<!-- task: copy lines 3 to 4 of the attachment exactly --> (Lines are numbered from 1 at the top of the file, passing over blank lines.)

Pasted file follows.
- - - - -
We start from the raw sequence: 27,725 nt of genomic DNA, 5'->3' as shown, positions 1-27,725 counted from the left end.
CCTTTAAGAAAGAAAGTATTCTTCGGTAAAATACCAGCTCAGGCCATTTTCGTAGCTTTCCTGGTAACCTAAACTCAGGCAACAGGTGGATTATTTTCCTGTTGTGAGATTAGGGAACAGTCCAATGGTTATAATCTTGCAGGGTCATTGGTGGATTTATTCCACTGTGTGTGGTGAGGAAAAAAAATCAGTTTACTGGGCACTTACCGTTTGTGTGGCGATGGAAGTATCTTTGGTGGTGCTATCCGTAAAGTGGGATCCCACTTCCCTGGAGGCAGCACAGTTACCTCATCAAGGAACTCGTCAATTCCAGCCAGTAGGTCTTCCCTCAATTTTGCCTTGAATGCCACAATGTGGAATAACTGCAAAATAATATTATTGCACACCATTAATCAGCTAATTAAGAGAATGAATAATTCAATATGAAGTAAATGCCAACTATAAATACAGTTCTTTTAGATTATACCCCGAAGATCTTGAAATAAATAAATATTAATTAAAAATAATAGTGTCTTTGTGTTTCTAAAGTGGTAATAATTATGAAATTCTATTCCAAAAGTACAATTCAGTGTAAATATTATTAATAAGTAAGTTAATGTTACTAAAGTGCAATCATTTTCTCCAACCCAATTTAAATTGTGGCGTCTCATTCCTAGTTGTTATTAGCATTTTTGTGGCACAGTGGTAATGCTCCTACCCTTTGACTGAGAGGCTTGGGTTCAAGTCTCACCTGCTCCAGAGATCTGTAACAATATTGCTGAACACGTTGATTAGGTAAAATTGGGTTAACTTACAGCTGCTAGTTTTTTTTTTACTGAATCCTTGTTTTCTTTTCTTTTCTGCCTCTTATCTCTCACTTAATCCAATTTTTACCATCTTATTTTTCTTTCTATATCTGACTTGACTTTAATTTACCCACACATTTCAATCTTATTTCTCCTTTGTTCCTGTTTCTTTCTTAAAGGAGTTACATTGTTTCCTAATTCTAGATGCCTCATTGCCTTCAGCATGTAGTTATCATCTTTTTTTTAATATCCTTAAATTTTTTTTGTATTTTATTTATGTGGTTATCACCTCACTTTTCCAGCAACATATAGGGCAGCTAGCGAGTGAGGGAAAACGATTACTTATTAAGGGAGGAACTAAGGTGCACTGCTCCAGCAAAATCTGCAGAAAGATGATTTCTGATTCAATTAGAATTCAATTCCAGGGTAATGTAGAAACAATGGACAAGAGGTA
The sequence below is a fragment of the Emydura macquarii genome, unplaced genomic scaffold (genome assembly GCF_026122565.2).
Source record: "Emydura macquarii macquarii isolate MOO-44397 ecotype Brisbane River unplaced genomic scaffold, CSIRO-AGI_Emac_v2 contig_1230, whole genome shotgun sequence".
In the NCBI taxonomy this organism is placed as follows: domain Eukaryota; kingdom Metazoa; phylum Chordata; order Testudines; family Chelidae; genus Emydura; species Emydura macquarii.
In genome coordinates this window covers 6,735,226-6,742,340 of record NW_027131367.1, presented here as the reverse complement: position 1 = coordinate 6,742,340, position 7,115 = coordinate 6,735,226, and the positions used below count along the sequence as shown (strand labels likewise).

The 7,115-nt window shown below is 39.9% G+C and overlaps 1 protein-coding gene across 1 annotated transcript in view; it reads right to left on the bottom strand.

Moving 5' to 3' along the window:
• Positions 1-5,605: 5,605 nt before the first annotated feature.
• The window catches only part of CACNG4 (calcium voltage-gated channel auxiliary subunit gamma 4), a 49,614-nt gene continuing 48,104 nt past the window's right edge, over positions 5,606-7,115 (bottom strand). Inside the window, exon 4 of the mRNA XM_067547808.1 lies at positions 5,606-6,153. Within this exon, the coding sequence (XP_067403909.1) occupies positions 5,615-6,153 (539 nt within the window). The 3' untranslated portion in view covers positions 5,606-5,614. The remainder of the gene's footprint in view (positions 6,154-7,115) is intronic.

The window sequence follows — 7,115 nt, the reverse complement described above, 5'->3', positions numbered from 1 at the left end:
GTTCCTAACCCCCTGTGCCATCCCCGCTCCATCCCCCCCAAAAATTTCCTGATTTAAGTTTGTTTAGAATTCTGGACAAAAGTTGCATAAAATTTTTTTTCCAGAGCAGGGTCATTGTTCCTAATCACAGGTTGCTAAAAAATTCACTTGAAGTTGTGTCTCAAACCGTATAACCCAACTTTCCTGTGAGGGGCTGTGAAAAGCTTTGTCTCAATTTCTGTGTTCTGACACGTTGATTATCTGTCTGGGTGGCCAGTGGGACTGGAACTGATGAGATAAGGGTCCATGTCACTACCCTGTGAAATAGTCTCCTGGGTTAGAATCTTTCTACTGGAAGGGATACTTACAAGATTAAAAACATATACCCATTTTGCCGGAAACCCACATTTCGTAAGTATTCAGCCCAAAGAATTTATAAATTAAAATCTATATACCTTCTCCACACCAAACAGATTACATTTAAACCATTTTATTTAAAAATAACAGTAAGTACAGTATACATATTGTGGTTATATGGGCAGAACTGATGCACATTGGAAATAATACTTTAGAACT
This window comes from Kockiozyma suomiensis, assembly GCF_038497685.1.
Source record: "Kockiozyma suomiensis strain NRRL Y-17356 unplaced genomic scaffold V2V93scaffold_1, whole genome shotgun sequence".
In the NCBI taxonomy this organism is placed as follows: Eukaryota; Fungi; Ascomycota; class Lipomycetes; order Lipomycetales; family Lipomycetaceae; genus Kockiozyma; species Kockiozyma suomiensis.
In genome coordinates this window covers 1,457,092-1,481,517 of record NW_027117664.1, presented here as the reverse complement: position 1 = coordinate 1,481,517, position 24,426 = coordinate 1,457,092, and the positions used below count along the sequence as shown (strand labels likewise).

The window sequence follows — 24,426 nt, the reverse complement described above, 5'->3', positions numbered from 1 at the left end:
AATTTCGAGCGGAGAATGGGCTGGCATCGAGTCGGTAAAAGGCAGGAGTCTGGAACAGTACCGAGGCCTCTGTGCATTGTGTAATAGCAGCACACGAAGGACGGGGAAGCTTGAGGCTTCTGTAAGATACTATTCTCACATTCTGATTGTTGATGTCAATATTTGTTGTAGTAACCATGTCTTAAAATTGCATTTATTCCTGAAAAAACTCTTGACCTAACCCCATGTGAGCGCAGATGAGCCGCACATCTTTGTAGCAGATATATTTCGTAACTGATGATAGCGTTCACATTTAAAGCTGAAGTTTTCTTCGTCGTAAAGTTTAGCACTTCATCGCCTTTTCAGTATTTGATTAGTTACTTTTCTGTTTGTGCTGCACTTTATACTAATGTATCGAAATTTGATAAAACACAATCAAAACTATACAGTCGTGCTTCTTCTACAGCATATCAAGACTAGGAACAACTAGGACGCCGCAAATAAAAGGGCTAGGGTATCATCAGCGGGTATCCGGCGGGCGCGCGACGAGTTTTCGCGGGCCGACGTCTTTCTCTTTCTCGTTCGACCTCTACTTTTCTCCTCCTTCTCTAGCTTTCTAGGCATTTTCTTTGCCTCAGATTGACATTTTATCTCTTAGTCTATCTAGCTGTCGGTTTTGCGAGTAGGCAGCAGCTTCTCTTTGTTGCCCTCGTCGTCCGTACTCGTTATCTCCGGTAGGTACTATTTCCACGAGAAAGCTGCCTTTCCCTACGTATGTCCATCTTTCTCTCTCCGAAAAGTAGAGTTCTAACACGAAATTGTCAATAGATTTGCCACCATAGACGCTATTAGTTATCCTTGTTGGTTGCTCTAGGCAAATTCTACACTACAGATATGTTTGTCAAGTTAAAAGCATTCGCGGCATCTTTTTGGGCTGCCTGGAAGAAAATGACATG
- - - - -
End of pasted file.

The sequence below is a fragment of the Emydura macquarii genome, unplaced genomic scaffold (genome assembly GCF_026122565.2).
Source record: "Emydura macquarii macquarii isolate MOO-44397 ecotype Brisbane River unplaced genomic scaffold, CSIRO-AGI_Emac_v2 contig_1230, whole genome shotgun sequence".